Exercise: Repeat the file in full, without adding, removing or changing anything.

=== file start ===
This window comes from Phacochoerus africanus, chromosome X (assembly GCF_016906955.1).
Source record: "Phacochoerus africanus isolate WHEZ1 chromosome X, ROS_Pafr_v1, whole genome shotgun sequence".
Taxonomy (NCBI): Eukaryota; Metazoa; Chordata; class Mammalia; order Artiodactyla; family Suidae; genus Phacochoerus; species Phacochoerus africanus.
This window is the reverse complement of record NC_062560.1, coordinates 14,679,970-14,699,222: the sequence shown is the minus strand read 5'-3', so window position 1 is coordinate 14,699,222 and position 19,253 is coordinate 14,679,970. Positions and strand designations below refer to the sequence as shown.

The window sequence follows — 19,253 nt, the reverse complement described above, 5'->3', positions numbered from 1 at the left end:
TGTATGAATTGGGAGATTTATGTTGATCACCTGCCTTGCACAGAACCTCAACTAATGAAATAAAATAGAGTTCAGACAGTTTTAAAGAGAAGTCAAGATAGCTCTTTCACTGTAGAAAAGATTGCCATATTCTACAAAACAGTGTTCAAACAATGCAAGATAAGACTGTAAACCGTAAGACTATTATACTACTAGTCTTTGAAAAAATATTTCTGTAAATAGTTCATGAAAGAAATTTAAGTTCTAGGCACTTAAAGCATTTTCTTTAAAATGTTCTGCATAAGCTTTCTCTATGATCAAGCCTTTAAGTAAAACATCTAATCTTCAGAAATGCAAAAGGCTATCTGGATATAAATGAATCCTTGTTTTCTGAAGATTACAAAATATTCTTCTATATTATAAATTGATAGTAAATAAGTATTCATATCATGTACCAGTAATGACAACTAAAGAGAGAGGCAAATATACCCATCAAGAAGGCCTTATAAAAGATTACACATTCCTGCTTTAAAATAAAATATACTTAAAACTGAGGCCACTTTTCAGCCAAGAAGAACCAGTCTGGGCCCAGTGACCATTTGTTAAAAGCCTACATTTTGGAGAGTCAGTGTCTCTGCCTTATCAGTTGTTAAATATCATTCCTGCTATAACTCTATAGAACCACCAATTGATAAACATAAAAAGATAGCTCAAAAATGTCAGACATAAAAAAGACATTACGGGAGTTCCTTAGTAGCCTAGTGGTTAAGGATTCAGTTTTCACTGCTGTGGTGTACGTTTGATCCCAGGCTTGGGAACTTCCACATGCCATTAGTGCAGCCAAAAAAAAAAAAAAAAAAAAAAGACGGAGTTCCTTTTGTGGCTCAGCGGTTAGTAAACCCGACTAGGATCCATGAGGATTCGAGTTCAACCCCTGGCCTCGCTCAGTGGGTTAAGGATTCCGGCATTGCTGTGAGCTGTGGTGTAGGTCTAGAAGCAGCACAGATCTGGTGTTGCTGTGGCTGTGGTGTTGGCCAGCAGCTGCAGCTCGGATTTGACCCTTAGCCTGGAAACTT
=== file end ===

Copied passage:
This window comes from Phacochoerus africanus, chromosome X (assembly GCF_016906955.1).
Source record: "Phacochoerus africanus isolate WHEZ1 chromosome X, ROS_Pafr_v1, whole genome shotgun sequence".
Taxonomy (NCBI): Eukaryota; Metazoa; Chordata; class Mammalia; order Artiodactyla; family Suidae; genus Phacochoerus; species Phacochoerus africanus.
This window is the reverse complement of record NC_062560.1, coordinates 14,679,970-14,699,222: the sequence shown is the minus strand read 5'-3', so window position 1 is coordinate 14,699,222 and position 19,253 is coordinate 14,679,970. Positions and strand designations below refer to the sequence as shown.

The window sequence follows — 19,253 nt, the reverse complement described above, 5'->3', positions numbered from 1 at the left end:
TGTATGAATTGGGAGATTTATGTTGATCACCTGCCTTGCACAGAACCTCAACTAATGAAATAAAATAGAGTTCAGACAGTTTTAAAGAGAAGTCAAGATAGCTCTTTCACTGTAGAAAAGATTGCCATATTCTACAAAACAGTGTTCAAACAATGCAAGATAAGACTGTAAACCGTAAGACTATTATACTACTAGTCTTTGAAAAAATATTTCTGTAAATAGTTCATGAAAGAAATTTAAGTTCTAGGCACTTAAAGCATTTTCTTTAAAATGTTCTGCATAAGCTTTCTCTATGATCAAGCCTTTAAGTAAAACATCTAATCTTCAGAAATGCAAAAGGCTATCTGGATATAAATGAATCCTTGTTTTCTGAAGATTACAAAATATTCTTCTATATTATAAATTGATAGTAAATAAGTATTCATATCATGTACCAGTAATGACAACTAAAGAGAGAGGCAAATATACCCATCAAGAAGGCCTTATAAAAGATTACACATTCCTGCTTTAAAATAAAATATACTTAAAACTGAGGCCACTTTTCAGCCAAGAAGAACCAGTCTGGGCCCAGTGACCATTTGTTAAAAGCCTACATTTTGGAGAGTCAGTGTCTCTGCCTTATCAGTTGTTAAATATCATTCCTGCTATAACTCTATAGAACCACCAATTGATAAACATAAAAAGATAGCTCAAAAATGTCAGACATAAAAAAGACATTACGGGAGTTCCTTAGTAGCCTAGTGGTTAAGGATTCAGTTTTCACTGCTGTGGTGTACGTTTGATCCCAGGCTTGGGAACTTCCACATGCCATTAGTGCAGCCAAAAAAAAAAAAAAAAAAAAAAGACGGAGTTCCTTTTGTGGCTCAGCGGTTAGTAAACCCGACTAGGATCCATGAGGATTCGAGTTCAACCCCTGGCCTCGCTCAGTGGGTTAAGGATTCCGGCATTGCTGTGAGCTGTGGTGTAGGTCTAGAAGCAGCACAGATCTGGTGTTGCTGTGGCTGTGGTGTTGGCCAGCAGCTGCAGCTCGGATTTGACCCTTAGCCTGGAAACTT